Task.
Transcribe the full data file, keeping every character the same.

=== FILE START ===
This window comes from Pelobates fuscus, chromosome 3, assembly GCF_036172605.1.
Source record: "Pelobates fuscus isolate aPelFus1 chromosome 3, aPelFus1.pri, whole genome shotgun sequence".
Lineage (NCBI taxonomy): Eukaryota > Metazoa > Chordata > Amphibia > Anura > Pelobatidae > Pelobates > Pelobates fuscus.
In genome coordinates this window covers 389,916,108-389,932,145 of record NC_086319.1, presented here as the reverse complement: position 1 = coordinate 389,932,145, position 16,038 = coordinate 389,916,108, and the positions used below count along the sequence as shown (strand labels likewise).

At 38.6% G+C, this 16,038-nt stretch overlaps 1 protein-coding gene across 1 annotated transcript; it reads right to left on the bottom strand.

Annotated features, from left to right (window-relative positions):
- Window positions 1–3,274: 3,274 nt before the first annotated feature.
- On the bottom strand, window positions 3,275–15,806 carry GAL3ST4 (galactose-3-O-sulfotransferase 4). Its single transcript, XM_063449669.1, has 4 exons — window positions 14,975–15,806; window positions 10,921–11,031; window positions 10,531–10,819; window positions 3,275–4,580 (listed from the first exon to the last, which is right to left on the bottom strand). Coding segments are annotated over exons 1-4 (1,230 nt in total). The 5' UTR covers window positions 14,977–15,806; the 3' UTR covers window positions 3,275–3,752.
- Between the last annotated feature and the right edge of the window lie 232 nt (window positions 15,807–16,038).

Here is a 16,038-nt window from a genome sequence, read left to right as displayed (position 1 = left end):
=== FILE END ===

This window comes from Pelobates fuscus, chromosome 3, assembly GCF_036172605.1.
Source record: "Pelobates fuscus isolate aPelFus1 chromosome 3, aPelFus1.pri, whole genome shotgun sequence".
Lineage (NCBI taxonomy): Eukaryota > Metazoa > Chordata > Amphibia > Anura > Pelobatidae > Pelobates > Pelobates fuscus.
In genome coordinates this window covers 389,916,108-389,932,145 of record NC_086319.1, presented here as the reverse complement: position 1 = coordinate 389,932,145, position 16,038 = coordinate 389,916,108, and the positions used below count along the sequence as shown (strand labels likewise).

At 38.6% G+C, this 16,038-nt stretch overlaps 1 protein-coding gene across 1 annotated transcript; it reads right to left on the bottom strand.

Annotated features, from left to right (window-relative positions):
- Window positions 1–3,274: 3,274 nt before the first annotated feature.
- On the bottom strand, window positions 3,275–15,806 carry GAL3ST4 (galactose-3-O-sulfotransferase 4). Its single transcript, XM_063449669.1, has 4 exons — window positions 14,975–15,806; window positions 10,921–11,031; window positions 10,531–10,819; window positions 3,275–4,580 (listed from the first exon to the last, which is right to left on the bottom strand). Coding segments are annotated over exons 1-4 (1,230 nt in total). The 5' UTR covers window positions 14,977–15,806; the 3' UTR covers window positions 3,275–3,752.
- Between the last annotated feature and the right edge of the window lie 232 nt (window positions 15,807–16,038).

Here is a 16,038-nt window from a genome sequence, read left to right as displayed (position 1 = left end):